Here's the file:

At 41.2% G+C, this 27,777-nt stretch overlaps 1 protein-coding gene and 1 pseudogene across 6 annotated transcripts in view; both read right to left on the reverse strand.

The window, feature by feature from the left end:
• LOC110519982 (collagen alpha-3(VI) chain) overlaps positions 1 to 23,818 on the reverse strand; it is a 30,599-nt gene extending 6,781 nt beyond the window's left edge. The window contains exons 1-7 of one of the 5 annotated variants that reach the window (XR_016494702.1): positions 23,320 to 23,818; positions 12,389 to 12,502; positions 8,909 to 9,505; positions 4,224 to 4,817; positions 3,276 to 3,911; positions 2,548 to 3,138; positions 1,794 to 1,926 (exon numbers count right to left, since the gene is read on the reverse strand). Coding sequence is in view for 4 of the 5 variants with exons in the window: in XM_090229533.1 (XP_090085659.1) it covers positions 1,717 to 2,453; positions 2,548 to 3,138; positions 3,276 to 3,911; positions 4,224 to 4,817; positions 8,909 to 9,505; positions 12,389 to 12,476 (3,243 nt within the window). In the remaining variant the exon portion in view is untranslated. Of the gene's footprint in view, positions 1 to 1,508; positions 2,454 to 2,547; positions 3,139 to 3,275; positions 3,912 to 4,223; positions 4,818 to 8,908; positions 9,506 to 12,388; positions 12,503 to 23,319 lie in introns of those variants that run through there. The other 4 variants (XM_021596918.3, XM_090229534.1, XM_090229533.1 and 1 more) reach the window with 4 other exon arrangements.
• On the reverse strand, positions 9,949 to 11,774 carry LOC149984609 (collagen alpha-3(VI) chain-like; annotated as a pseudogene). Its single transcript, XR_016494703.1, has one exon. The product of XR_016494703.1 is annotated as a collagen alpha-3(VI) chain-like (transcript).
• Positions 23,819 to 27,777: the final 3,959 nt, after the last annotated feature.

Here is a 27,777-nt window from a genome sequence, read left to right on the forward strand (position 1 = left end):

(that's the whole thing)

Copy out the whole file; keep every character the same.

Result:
At 41.2% G+C, this 27,777-nt stretch overlaps 1 protein-coding gene and 1 pseudogene across 6 annotated transcripts in view; both read right to left on the reverse strand.

The window, feature by feature from the left end:
• LOC110519982 (collagen alpha-3(VI) chain) overlaps positions 1 to 23,818 on the reverse strand; it is a 30,599-nt gene extending 6,781 nt beyond the window's left edge. The window contains exons 1-7 of one of the 5 annotated variants that reach the window (XR_016494702.1): positions 23,320 to 23,818; positions 12,389 to 12,502; positions 8,909 to 9,505; positions 4,224 to 4,817; positions 3,276 to 3,911; positions 2,548 to 3,138; positions 1,794 to 1,926 (exon numbers count right to left, since the gene is read on the reverse strand). Coding sequence is in view for 4 of the 5 variants with exons in the window: in XM_090229533.1 (XP_090085659.1) it covers positions 1,717 to 2,453; positions 2,548 to 3,138; positions 3,276 to 3,911; positions 4,224 to 4,817; positions 8,909 to 9,505; positions 12,389 to 12,476 (3,243 nt within the window). In the remaining variant the exon portion in view is untranslated. Of the gene's footprint in view, positions 1 to 1,508; positions 2,454 to 2,547; positions 3,139 to 3,275; positions 3,912 to 4,223; positions 4,818 to 8,908; positions 9,506 to 12,388; positions 12,503 to 23,319 lie in introns of those variants that run through there. The other 4 variants (XM_021596918.3, XM_090229534.1, XM_090229533.1 and 1 more) reach the window with 4 other exon arrangements.
• On the reverse strand, positions 9,949 to 11,774 carry LOC149984609 (collagen alpha-3(VI) chain-like; annotated as a pseudogene). Its single transcript, XR_016494703.1, has one exon. The product of XR_016494703.1 is annotated as a collagen alpha-3(VI) chain-like (transcript).
• Positions 23,819 to 27,777: the final 3,959 nt, after the last annotated feature.

Here is a 27,777-nt window from a genome sequence, read left to right on the forward strand (position 1 = left end):